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Howl

by Allen Ginsberg
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Product Details

  • Publisher: City Lights Publishers
  • Publishing date: 01/01/2001
  • Language: English
  • ISBN-13: 9780872860179
  • ISBN: 0872860175

Synopsis

The epigraph for Howl is from Walt Whitman: "Unscrew the locks from the doors!/Unscrew the doors themselves from their jambs!" Announcing his intentions with this ringing motto, Allen Ginsberg published a volume of poetry which broke so many social taboos that copies were impounded as obscene, and the publisher, poet Lawrence Ferlinghetti, was arrested. The court case that followed found for Ginsberg and his publisher, and the publicity made both the poet and the book famous. Ginsberg went on from this beginning to become a cultural icon of sixties radicalism. This works seminal place in the culture is indicated in Czeslaw Milosz's poetic tribute to Ginsberg: "Your blasphemous howl still resounds in a neon desert where the human tribe wanders, sentenced to unreality".

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  • Ginsberg's Triumph
    From Amazon

    Allen Ginsberg is considered one of the great poets of our time, and almost without exception is considered the best poet of the Beat Generation. Both of these statements are true, in my opinion. The only beat poet who comes close is Gregory Corso, though they were poets with completely different styles, making them difficult to compare. Howl is extremely poetic and artistic, but in a way that envelops and expresses thoughts at a basic human level. The style is raw, loud, cacephonic, even vulgar in a good way because it is real. As you read Howl, you see and feel the joy, pain, and anger of humans living in the modern world, as they struggle through the crowd and the buildings and the machinery that make a this world operate. Howl is real, human, raw, and any number of other adjectives that are not necessary, because the message comes through with a serious reading of the poem. The rest of the poems are equally great, but the book is defined by its namesake poem.

  • Very Good!
    From Amazon

    Loved it! See also George and Condi: The Last Decayed: A Collection of Poems from the Last Decade Beaver Tales and a Canada Goosing: Poems Illustrating a Uniquely Canadian Perspective (See ArtisanPacificPublishing Website).

  • The Seminal Poem of the 20th Century
    From Amazon

    In my mind, this is the best poem written in the 20th century, with T.S. Eliot's "The Wasteland" bringing up a close second. With Howl, Ginsberg totally reinvented the way poetry was written, and you can clearly see this influence in the slam poets of today. Howl is both raw and reserved, for while it punches you in the face with graphic detail it holds back key emotional points that leave one questioning. This is a very emotional poem, but these emotional points that I speak of are left vague for a very important reason: so that every single reader draws their own conclusions and so the reader is forced to bring more of themselves into the poem. Like "The Wasteland", Howl is not a poem you can easily read in emotional detachment; for, if you do, you miss the key elements of the poem. But, if you are searching for a poem that will first drag you to the lowest of the low and then, gradually, slowly but surely, bring you back up to where you can finally see daylight again, this is the poem for you. It is a sad poem, but it is also a poem that has the ability to take a sufficiently imaginative person from the depths of suicidal depression (which I know) and bring them back to where they are able to function as some kind of human being again. In short, this poem gets a bad rap, but it is essentially optimistic, although it starts off from a pessimistic viewpoint. If you look, the beauty is there; but if you approach it with preconceived judgments, you will most certainly not see the poem's bright side.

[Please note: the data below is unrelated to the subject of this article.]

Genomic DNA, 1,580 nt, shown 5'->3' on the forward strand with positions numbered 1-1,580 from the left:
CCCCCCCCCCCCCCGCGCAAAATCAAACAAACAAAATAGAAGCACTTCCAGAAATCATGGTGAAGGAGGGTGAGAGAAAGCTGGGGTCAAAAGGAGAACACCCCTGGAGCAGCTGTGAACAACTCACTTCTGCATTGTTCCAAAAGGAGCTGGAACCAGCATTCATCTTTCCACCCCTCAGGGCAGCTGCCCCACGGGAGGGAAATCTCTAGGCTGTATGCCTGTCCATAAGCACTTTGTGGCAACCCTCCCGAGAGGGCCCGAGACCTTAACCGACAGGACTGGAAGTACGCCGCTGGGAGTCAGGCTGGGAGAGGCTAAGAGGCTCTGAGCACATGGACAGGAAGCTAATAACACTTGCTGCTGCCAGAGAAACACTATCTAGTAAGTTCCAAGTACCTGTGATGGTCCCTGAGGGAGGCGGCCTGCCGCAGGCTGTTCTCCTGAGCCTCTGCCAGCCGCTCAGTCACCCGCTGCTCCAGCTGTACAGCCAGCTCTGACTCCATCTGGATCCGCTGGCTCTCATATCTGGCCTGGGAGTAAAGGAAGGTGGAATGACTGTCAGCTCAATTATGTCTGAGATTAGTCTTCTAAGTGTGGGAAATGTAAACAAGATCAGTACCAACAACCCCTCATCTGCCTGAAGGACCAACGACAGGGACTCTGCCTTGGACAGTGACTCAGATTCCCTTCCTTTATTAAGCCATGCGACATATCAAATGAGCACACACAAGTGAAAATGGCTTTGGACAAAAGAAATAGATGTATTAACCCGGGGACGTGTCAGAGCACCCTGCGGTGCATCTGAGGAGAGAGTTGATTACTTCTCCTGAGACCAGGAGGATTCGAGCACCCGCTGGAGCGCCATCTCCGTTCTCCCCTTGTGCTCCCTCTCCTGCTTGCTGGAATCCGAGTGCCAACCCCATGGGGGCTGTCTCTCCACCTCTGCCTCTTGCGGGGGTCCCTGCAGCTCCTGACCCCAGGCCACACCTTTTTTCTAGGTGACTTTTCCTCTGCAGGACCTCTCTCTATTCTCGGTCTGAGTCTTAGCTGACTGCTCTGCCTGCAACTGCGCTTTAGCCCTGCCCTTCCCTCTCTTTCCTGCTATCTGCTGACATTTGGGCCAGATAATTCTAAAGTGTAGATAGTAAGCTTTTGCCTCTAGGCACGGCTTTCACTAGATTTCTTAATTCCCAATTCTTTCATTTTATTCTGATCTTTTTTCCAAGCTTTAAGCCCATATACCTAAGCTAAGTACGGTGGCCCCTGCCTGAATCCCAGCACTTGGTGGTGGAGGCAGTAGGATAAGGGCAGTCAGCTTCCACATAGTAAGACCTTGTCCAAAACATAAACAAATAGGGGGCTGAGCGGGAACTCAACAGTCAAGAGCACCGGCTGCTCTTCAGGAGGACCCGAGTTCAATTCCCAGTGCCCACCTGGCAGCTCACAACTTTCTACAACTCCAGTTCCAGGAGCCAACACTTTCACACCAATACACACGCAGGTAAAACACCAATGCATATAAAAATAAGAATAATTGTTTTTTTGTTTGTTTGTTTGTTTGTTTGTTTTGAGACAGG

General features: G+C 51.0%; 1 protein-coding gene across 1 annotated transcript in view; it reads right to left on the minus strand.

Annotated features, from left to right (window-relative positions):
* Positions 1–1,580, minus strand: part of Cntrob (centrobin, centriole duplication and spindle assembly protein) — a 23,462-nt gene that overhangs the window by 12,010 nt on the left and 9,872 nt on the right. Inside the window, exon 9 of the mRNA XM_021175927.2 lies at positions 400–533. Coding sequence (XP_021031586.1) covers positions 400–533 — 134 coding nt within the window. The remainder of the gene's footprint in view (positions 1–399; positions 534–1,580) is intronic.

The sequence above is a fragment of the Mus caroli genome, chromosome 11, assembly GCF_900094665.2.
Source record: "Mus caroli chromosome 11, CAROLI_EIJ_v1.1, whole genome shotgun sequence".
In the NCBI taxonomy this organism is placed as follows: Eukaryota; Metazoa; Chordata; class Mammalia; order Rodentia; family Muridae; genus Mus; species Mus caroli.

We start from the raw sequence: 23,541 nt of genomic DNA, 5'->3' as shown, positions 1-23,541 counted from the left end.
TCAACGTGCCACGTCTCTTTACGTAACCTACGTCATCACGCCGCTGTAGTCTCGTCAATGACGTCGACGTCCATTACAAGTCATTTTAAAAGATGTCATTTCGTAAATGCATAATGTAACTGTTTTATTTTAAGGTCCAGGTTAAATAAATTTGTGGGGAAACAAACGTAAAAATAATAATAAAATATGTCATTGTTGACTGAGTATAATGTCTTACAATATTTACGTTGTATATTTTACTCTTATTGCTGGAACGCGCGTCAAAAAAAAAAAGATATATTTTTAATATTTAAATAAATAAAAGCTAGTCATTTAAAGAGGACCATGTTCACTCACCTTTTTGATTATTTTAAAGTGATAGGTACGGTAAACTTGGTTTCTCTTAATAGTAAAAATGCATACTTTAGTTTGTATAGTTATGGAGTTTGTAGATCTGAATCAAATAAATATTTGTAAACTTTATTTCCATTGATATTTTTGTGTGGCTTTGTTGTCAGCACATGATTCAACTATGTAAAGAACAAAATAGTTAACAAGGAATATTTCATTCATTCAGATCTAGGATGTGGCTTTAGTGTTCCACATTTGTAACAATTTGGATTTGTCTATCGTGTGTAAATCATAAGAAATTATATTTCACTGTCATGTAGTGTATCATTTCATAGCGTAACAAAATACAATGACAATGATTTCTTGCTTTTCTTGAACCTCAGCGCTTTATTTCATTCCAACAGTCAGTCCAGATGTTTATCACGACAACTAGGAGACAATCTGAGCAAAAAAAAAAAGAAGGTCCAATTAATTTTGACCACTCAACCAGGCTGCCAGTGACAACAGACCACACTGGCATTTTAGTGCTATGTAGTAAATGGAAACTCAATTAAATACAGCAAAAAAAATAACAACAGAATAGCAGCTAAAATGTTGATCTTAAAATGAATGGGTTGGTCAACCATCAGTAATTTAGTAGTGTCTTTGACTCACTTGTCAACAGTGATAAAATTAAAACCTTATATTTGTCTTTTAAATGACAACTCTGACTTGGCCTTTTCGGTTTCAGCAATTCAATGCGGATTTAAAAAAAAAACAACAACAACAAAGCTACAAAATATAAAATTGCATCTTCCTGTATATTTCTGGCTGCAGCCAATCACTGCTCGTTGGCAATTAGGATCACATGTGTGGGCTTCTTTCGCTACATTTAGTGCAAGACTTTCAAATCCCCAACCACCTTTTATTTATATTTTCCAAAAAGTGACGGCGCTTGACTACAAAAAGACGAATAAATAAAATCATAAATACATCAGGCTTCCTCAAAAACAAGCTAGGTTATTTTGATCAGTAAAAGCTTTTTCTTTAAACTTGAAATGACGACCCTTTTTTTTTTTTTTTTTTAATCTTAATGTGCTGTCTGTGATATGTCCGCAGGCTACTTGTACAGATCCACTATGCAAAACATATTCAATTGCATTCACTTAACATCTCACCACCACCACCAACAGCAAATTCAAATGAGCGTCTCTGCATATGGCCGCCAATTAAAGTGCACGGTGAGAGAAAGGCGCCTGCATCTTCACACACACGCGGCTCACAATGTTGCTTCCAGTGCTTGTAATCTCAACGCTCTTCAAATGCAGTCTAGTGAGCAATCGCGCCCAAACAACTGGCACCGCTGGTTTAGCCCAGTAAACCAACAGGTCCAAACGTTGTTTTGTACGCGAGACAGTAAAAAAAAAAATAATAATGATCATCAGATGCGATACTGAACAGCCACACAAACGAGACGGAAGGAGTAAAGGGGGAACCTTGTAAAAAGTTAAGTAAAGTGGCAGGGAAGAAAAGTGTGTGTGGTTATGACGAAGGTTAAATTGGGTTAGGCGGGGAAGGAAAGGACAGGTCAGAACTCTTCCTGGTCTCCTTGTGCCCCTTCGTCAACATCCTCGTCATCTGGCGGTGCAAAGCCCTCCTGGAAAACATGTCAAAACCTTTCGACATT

• Interesting to analyze, but in my opinion, not too good poetry.
    From Amazon

    I got this little book because it kept being mentioned on several sources I was reading on Queer studies (more of a personal interest, as my professional research is not in this field) as one of the most influential gay male poems in the 20th century. I read it twice, the second time forcing myself to make sure I was actually feeling this way about the book: Honestly, how can you call this good poetry? It has some good things: It is not apologetic at all because of the expression of gay love, what was probably quite a bold move for an artist in the American 1950s, and in some ways it does critic the conformist feeling of the era. So, I do understand that, if this was the first main stream poetry book to have been published with this message, that it is considered relevant, not necessarily for its quality, but for its boldness, and plainly for being the first. On the other hand, there is no rhythm, no rhyme, it feels more like reading prose than poetry. Maybe it's because I was born on a completely different historical moment, but this book does not really evoke any meaningful feelings in me.

  • Allen Ginsberg Howl and other poems
    From Amazon

    For some reason I thought this was going to be a large collection of poems by Allen Ginsberg. I can say I've been a fan for quite sometime. This was not the case. In fact, This book only consists of 57 pages. Its a very small book so I don't care how famous Howl is or if it's being made into a movie with James Franco. This is not worth the purchase of 6 or more dollars.

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